We conceive it unreasonable, that such Persons who have faithfully served Us in Our Army, whilst their Health and Strength continued, should, when by Age, Wounds or other Infirmities, they are disabled from serving Us any longer, be discharged without any Care be taken for their future Subsistence
After receiving a Royal Charter from Charles II in 1679 the Royal Hospital, Kilmainham opened its doors to old, wounded and infirm soldiers on 25 March 1684. The hospital was built to house around 300 soldiers, and could accommodate up to 1000 in war-time conditions. Opposite the Phoenix Park on the outskirts of the city the 64 acres contained landscaped gardens and orchards. The building, purpose built as a rest-home, was grand and spacious. It must have been an impressive sight.
Very few of the soldiers recorded in the Kilmainham Pensions wrote memoirs. These men were, for the most part, ordinary privates, and many were illiterate, capable only of making their mark (X) on the discharge documents. One account that does survive is that of John Green, an English born carpet weaver pensioned from Kilmainham in December 1814 at the age of twenty-five. His account of his life in the British Army in the early nineteenth century, The vicissitudes of a soldier's life (1827), gives us an insight into the system of assessment soldiers seeking to be pensioned out.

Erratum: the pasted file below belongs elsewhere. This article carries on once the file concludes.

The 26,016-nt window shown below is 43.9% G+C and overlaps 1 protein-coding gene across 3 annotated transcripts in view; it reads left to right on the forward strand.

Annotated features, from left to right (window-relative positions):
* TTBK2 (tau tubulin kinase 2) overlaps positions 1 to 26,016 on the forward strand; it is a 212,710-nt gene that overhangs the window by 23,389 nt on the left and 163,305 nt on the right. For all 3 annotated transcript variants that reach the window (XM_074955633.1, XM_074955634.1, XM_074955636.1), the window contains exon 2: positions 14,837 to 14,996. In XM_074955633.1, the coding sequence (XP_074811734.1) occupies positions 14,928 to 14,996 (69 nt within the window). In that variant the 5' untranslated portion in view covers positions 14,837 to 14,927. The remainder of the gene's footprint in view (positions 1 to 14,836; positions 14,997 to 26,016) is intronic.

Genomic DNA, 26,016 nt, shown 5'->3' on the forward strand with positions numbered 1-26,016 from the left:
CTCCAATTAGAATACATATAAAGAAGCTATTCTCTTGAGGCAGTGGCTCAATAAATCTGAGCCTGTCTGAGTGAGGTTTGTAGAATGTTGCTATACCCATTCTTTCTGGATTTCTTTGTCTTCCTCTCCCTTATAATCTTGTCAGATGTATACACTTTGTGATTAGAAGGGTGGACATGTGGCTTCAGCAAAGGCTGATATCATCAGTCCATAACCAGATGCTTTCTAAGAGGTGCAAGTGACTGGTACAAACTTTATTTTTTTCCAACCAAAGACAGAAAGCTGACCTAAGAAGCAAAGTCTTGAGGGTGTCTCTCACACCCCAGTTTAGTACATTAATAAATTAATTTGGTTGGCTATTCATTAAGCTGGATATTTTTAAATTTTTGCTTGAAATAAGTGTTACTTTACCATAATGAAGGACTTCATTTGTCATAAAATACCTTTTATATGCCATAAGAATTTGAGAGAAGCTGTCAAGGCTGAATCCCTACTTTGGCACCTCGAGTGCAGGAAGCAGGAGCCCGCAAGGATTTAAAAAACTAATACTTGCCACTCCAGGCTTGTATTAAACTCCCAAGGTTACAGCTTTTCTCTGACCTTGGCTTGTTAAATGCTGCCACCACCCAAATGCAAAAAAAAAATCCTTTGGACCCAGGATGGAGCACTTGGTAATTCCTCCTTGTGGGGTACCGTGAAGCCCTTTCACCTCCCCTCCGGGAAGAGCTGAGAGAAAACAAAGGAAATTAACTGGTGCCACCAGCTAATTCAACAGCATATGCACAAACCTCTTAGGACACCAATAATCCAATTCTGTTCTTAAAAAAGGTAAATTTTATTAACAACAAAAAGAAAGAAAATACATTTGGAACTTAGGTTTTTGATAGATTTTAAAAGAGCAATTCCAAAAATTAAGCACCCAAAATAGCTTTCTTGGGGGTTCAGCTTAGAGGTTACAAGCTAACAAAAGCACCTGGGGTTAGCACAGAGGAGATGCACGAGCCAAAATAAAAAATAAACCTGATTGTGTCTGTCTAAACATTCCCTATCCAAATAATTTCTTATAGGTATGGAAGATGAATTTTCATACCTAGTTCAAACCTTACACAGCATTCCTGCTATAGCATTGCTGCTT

Most soldiers, as John Green did, received a pension payment (out-pensioners) rather than staying in the hospital. From John’s account we learn that soldiers hoping for a pension made their way to Dublin and found lodgings where they could. On presenting themselves at Kilmainham they were examined by the surgeon. The soldiers were then called into a room where secretary read out the surgeon’s findings to a panel of officers, and a summary of the soldier’s conduct and the reason for discharge. Each officer then called out an amount of money they felt was appropriate to the case. This could range from 6 pence per day to 1 shilling per day, to be paid in advance, equivalent to 6 months pension. At 9 pence per day this would work out at about ten weeks full pay.
John Green captures the feelings of the soldiers lucky enough to be granted a pension. These men, having survived deprivation, hardship and battle were living in a time when there was little charity, and no social welfare. They could just have easily been expected to support themselves after their discharge. John says their pension made them feel “delighted as though we had gained a comfortable independency, or fallen heirs to some great estates”.
Among the nearly 20,000 records of men pensioned from Royal Hospital, Kilmainham between 1783 and 1822, are those of over 10,000 Irishmen from all 32 counties.